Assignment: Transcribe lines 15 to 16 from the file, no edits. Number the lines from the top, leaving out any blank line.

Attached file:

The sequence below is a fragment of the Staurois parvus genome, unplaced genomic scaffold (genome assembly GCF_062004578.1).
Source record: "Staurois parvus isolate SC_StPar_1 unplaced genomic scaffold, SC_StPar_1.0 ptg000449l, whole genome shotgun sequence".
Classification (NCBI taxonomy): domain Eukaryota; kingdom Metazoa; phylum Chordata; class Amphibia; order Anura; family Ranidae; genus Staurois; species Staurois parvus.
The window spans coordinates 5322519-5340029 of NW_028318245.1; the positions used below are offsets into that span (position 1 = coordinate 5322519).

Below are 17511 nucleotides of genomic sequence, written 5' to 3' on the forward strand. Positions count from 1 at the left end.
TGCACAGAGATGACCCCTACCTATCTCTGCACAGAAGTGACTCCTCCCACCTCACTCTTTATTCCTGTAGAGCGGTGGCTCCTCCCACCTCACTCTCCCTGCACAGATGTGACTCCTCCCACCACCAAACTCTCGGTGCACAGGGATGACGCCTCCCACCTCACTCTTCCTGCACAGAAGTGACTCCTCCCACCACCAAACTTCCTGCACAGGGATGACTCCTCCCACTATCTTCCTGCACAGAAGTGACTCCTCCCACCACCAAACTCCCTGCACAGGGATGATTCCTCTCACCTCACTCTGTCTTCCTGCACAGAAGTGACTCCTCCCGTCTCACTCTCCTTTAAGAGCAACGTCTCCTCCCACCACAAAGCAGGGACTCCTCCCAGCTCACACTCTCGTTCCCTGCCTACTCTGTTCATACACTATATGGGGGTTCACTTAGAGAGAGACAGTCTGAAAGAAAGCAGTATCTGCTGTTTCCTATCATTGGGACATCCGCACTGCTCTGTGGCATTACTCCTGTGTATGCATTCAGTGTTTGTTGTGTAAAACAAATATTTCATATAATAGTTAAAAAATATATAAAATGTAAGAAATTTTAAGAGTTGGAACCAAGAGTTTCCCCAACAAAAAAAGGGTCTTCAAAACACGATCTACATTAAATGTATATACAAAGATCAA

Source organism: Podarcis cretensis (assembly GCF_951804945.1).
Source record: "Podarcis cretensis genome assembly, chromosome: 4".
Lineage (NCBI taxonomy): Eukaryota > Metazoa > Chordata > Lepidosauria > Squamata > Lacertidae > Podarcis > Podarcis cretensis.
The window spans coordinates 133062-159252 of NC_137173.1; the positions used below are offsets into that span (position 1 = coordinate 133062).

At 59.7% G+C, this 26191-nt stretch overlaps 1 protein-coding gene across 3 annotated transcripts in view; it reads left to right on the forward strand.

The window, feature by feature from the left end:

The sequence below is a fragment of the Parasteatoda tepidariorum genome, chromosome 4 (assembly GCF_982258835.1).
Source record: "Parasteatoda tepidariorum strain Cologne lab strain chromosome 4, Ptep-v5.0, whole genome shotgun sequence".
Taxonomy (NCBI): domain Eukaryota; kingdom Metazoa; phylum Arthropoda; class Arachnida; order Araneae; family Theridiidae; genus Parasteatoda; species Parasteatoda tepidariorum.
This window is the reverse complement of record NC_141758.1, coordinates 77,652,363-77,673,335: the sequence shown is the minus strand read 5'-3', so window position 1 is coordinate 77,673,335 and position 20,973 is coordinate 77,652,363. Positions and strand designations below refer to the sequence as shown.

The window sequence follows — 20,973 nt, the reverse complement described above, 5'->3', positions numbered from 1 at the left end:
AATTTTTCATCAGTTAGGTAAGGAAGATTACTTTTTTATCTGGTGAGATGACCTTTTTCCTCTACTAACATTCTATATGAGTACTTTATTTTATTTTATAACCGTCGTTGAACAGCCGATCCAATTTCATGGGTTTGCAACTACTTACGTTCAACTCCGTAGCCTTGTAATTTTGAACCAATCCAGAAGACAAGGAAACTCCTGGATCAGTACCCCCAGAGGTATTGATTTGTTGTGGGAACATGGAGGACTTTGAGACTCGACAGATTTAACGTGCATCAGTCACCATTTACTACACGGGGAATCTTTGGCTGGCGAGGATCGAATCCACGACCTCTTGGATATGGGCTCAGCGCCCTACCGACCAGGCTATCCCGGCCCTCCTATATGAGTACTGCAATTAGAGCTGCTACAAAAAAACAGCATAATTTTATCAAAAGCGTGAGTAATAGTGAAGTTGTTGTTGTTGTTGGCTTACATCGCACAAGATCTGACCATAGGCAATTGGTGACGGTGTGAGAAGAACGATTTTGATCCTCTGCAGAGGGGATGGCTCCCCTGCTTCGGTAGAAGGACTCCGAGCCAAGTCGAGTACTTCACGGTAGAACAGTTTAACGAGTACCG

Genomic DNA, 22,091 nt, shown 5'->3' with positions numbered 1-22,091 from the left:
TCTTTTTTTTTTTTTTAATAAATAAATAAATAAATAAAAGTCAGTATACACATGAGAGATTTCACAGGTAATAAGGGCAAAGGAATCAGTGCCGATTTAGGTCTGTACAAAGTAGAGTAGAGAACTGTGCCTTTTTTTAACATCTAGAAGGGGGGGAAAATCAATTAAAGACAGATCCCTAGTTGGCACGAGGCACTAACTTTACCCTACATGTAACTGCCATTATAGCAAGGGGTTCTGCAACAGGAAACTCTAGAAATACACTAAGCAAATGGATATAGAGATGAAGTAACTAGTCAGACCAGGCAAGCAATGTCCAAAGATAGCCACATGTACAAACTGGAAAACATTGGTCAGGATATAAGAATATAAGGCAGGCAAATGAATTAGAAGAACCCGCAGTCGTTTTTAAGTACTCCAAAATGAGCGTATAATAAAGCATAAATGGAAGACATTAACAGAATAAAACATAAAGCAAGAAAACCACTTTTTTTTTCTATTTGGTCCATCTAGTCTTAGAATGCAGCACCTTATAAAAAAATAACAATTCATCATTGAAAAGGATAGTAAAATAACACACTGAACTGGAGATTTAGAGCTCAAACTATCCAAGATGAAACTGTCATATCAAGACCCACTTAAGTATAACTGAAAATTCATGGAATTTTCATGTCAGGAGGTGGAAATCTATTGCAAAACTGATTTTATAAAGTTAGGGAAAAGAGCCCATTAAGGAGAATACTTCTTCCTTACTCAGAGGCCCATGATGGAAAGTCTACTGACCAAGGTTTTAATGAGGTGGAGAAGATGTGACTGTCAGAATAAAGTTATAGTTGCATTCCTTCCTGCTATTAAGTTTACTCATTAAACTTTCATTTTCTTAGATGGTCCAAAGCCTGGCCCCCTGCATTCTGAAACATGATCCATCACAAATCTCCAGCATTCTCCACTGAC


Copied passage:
Taxonomy (NCBI): domain Eukaryota; kingdom Metazoa; phylum Arthropoda; class Arachnida; order Araneae; family Theridiidae; genus Parasteatoda; species Parasteatoda tepidariorum.
This window is the reverse complement of record NC_141758.1, coordinates 77,652,363-77,673,335: the sequence shown is the minus strand read 5'-3', so window position 1 is coordinate 77,673,335 and position 20,973 is coordinate 77,652,363. Positions and strand designations below refer to the sequence as shown.